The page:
By ROBERT DIGITALE
The Garcia girls take us back.
Their stories speak of children trying to understand the world around them and of young adults wanting to be loved and to fit in. While such themes may be common, their stories offer the twist of being political exiles in a country that doesn’t always welcome immigrants.
“How the Garcia Girls Lost Their Accents” offers a captivating peek back at four sisters living in America in the early 1960s. The drama kicks off the new theater season at Santa Rosa Junior College.
“Peek” is a suitable descriptor for the play because we get just two stories from the 1991 novel of the same title by Julia Alvarez. The book’s 15 short stories depict the lives of sisters in a family that sought political asylum in the U.S., coming from the Dominican Republic under the dictatorship of Rafael Trujillo.
In the book, Alvarez takes the uncommon approach of beginning with the sisters as adults and then moving in reverse chronological order. For the theater, director John Shillington has taken a different but still unusual structure: a verbatim performance where the actors recite all the novel’s words, including the narration and “attributives,” such as “Fifi said.”
The “page to stage” approach fits surprisingly well. Multiple characters voiced the story as the corresponding drama unfolded before the audience.
In the first act, the narrative added insight about the family’s upper class background. It also helped in understanding the motives behind sister Sandi’s headstrong decision to ignore her mother’s orders on how to behave when the family goes to dinner with an American doctor and his hard-drinking wife. In the second act, the narration offered another twist for the story of sister Yolanda at college. There the stage was shared by two “Yolandas”: one, “Yoyo,” depicting that young adult student, and a second, “Yo,” an older version of herself speaking of those long-ago years.
In the first act, the cast portrayed a family unsure how it would adapt to a new life in New York City in the early 1960s. The actors playing the four sisters delighted in playing innocents amid the wonder of a strange land, one populated with a mean-spirited downstairs neighbor, dashing flamenco dancers at their dinner venue and a doctor’s wife who inappropriately kisses their father.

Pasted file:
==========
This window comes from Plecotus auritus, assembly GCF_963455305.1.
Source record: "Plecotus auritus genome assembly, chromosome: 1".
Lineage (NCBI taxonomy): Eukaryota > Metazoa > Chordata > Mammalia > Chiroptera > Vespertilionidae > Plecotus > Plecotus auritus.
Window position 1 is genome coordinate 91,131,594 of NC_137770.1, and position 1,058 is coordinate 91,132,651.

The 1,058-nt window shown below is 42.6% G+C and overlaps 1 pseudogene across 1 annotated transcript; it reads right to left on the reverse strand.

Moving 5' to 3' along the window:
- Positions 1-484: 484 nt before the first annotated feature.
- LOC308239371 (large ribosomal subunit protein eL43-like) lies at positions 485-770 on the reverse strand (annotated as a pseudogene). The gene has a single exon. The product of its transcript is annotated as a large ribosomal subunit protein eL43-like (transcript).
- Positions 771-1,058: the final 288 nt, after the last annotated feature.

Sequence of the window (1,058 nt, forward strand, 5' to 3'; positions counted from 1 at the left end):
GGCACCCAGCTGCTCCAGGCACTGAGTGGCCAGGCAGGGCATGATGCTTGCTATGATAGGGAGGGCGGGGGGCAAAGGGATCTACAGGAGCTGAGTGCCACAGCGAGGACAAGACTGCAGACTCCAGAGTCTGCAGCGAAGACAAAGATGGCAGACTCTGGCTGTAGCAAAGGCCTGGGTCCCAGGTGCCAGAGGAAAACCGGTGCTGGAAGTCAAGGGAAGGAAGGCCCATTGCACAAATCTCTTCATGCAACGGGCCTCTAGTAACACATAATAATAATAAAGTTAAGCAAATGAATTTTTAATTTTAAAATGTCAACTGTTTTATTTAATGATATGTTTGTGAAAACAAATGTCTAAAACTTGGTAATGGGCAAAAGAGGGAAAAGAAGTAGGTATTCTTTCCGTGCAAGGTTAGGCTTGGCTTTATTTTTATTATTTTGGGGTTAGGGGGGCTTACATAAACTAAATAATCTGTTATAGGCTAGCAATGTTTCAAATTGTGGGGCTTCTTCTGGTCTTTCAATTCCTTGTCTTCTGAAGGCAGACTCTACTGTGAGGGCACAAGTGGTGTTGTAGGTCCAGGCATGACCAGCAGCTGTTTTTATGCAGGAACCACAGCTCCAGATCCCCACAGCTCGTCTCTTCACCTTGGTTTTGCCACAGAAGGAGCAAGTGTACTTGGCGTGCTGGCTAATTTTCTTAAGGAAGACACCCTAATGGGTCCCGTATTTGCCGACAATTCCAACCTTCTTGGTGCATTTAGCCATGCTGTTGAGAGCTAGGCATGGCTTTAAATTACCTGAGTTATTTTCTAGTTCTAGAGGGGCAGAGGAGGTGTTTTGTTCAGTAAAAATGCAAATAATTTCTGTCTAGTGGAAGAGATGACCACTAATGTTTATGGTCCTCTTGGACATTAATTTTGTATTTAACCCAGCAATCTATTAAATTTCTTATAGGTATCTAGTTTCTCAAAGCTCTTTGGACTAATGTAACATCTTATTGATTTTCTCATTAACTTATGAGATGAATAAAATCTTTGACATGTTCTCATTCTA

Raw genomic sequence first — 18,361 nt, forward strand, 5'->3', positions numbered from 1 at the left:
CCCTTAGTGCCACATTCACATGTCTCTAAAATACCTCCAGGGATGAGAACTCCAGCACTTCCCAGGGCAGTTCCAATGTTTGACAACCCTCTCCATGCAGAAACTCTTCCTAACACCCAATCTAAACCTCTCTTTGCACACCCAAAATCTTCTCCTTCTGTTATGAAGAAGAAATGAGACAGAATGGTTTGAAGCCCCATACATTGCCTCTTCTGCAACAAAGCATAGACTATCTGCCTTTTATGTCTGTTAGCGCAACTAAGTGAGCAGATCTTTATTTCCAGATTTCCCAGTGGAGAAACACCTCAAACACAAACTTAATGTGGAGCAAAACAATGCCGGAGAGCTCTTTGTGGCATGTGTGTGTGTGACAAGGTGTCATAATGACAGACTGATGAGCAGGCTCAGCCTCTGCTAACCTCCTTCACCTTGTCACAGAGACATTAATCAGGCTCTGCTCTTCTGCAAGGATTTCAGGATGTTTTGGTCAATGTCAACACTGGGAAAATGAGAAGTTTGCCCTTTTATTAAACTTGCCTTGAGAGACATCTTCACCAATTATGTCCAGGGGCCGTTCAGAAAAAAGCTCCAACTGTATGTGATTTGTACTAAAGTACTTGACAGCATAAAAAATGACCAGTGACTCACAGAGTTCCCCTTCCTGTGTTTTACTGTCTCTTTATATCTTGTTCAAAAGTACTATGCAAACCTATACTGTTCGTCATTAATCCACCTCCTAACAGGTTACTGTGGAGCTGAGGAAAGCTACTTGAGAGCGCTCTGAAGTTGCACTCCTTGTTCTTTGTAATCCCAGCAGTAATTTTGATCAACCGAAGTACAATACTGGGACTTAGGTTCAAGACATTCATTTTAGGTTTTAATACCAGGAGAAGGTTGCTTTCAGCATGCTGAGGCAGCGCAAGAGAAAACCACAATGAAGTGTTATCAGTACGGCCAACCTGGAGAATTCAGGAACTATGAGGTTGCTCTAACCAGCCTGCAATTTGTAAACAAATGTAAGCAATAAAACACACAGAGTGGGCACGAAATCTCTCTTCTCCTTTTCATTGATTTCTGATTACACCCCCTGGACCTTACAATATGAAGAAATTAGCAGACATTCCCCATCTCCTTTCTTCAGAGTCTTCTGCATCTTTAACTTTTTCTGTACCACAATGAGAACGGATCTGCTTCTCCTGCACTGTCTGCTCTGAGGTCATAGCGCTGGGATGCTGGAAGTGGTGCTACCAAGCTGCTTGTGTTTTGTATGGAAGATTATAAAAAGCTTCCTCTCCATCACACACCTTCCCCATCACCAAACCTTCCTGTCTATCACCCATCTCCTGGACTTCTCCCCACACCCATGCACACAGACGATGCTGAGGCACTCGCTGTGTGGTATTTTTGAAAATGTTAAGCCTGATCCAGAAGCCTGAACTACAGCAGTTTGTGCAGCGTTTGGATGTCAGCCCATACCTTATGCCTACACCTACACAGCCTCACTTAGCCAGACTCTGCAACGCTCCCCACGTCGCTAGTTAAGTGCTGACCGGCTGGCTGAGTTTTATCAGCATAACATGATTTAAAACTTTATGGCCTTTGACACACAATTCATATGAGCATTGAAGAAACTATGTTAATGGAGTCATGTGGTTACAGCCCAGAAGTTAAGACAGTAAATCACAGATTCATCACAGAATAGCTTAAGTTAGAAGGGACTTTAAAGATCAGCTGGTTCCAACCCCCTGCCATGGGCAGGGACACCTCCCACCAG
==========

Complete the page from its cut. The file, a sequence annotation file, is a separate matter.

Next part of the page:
In the second act, the story revolved around Yolanda navigating college life in the late 1960s. She falls for a boy. He wants her body. The resulting tension and heartbreak causes her to wonder if she ever will find someone to understand who she is, a “peculiar mix of Catholicism and agnosticism, Hispanic and American styles.”
The protagonists of each act shine, first Jasmine Flores-Nunez as Sandi, and later Annelise Hermsen as Yoyo. The supporting cast members are equally strong, including Khalid Shayota, Jisaela Tenney, Giselle Padilla, Rachel Calos, Aaronne Louis-Charles, Shane Roberts, Haley Hollis, Katerina Flores, Riley Craig, Jonathan Flores-Zambrano, Moises Quezada, Patricio Becerril, Evan Espinoza and Kristin Dutra.
The play continues through Oct. 14 at the college’s Newman Auditorium. For times and more information, click here. The performances, which contain strong language and adult content, are recommended for ages 14 and above.
The college’s Burbank Auditorium remains closed for renovation. Thus, the Theatre Arts season continues Nov. 16 to Dec. 2 at Maria Carrillo High School with “Shrek The Musical,” followed by “All the Great Books (abridged)” at Newman Auditorium March 8-17 and ending April 19 to May 5 at Carrillo with “Jesus Christ Superstar.”